When Hurricane Ida entered the Gulf of Mexico on Aug. 29, 2021 and took aim at the state of Louisiana, it seemed like a horrifying case of déjà vu.

Ida was poised to strike on the 16th anniversary of Hurricane Katrina, which inundated New Orleans, took the lives of more than 1,800 people and caused $160 billion in damage and a refugee crisis in the region. As the storm neared, Ida quickly strengthened into a devastating Category 4 hurricane, packing sustained winds of 150 mph.

With hospitals in south Louisiana already at capacity due to COVID-19, officials in Louisiana and beyond feared the worst. Bernhard customers include most of the healthcare facilities in the region, so we knew it would take all the experience, technical skill and ingenuity our teams could muster to keep those facilities up and running to save lives.

As predicted, Ida roared ashore at Port Fourchon on August 29 before grinding inland. By the time the hurricane dissipated, Ida had caused at least $75 billion in damage. Though more than 1 million people across Louisiana were left without power, round-the-clock efforts by Bernhard crews kept clients running throughout the disaster.

Here are a few of the things we learned from our experience with Hurricane Ida:


Throughout the course of the hurricane, many potential catastrophic disasters were mitigated in advance, thanks to Bernhard operators and technicians who were stationed there ahead of the storm, embedded with the clients we serve. In addition, Bernhard teams pre-staged dozens of backup generators before the storm to keep the power and air-cooling capacity flowing to mission-critical facilities, while on-site crews tended the generators and repaired units as issues arose.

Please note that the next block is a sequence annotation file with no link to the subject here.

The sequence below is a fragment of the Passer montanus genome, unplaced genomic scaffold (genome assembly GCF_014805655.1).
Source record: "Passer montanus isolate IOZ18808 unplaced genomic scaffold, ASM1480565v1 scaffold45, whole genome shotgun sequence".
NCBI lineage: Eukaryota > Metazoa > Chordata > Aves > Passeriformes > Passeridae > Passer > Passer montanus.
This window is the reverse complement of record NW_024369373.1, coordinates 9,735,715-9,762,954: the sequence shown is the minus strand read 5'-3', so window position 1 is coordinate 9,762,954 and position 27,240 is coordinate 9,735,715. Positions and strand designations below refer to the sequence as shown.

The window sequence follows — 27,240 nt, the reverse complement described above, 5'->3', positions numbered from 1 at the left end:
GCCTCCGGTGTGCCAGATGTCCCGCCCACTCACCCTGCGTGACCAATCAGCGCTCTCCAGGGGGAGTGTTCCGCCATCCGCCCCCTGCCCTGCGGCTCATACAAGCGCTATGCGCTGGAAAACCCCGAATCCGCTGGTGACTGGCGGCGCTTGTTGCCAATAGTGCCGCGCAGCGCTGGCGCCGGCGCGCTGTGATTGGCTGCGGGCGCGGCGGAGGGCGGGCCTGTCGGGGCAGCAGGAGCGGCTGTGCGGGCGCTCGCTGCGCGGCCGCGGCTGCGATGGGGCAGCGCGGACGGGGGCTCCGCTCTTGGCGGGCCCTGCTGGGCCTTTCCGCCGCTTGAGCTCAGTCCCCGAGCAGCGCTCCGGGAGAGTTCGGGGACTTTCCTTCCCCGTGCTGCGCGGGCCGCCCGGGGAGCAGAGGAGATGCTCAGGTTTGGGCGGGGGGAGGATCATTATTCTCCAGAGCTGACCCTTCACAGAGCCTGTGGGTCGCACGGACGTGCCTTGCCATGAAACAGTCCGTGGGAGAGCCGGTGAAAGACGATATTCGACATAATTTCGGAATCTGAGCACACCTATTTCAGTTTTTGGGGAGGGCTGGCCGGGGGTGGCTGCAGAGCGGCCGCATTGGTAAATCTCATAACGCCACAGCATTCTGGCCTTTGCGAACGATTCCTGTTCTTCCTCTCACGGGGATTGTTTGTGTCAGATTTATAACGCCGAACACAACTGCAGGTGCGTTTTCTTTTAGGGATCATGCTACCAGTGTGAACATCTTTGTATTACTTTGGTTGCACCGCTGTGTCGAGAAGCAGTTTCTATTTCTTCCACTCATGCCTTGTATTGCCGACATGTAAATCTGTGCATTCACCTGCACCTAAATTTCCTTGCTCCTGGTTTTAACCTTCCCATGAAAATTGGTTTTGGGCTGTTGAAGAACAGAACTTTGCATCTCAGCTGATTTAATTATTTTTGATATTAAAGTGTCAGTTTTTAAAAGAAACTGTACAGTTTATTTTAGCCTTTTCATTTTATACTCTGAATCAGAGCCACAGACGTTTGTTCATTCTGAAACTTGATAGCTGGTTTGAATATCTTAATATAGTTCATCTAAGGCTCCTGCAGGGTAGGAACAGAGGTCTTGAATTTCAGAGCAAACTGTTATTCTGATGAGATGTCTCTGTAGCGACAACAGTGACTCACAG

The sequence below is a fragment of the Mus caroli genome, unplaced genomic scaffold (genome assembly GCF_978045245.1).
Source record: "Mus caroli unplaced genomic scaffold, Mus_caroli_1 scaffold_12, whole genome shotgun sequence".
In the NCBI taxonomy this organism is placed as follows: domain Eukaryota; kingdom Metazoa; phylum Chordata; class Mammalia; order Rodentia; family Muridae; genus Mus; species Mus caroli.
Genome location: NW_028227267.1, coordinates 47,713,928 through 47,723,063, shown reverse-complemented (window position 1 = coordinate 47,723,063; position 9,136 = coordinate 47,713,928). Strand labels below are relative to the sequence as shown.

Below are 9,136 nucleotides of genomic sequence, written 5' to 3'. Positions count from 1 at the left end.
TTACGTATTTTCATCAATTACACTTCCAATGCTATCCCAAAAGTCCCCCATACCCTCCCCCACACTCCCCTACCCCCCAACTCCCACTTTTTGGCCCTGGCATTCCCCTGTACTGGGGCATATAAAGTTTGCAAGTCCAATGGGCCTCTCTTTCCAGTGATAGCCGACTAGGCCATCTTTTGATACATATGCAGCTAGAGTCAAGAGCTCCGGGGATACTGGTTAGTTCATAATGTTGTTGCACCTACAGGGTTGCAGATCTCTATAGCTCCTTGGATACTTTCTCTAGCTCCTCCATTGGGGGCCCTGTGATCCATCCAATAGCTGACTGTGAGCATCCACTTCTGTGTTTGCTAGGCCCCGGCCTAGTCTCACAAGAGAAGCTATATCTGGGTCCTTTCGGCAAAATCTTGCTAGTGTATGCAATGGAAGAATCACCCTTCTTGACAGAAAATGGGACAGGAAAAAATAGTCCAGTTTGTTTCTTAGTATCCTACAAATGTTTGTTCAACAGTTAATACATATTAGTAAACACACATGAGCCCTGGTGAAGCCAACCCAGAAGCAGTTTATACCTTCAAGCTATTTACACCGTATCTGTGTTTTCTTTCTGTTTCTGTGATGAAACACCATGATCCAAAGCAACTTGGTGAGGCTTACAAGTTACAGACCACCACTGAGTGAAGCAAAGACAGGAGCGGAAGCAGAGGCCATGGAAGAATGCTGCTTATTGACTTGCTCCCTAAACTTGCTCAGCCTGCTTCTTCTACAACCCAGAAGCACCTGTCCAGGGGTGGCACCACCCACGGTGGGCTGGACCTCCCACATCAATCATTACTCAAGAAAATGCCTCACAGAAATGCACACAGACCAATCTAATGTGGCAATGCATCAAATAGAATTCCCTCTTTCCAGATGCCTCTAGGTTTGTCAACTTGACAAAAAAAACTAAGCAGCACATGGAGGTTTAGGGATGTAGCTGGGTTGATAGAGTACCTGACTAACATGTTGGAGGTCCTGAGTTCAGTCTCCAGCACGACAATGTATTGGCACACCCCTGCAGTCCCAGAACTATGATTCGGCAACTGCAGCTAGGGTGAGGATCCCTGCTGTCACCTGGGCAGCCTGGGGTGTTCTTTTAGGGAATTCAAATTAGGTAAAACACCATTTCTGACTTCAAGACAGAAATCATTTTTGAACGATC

While it’s difficult for team members to risk putting themselves in harm’s way, our ability to immediately counteract the effects of the hurricane as it made landfall and came ashore kept several healthcare facilities online, providing care without electrical interruption.


In the chaos of a Category 4 hurricane and its aftermath, with multiple threats to mission-critical infrastructure coming from all directions, a disaster is literally seconds away at any moment. It was important for Bernhard crews to stay flexible, alert and in communication, constantly evaluating and re-prioritizing threats to mission-critical infrastructure.

In one instance, after patients were displaced from another facility by the storm, Bernhard teams eased overcrowding by preparing 15 existing patient rooms, relocating multiple headwall rough-ins and replacing some light fixtures and all outlets. In another instance, after a client campus lost access to the local water supply, Bernhard crews installed an industrial-grade filtration system before switching to a secondary source.

These are just a few of the dozens of ways the flexibility and on-the-fly decision making of Bernhard teams helped stave off trouble for our clients during and after Hurricane Ida. Every solution utilized is a lesson to take into future crises and disaster response scenarios.


In a rapidly-unfolding crisis, an organization that gets bogged down with hierarchy and job descriptions is bound to fail. During and after Ida, there was only one job for Bernhard crews: whatever was necessary to keep client facilities whole and operating. Passing the buck is not an option.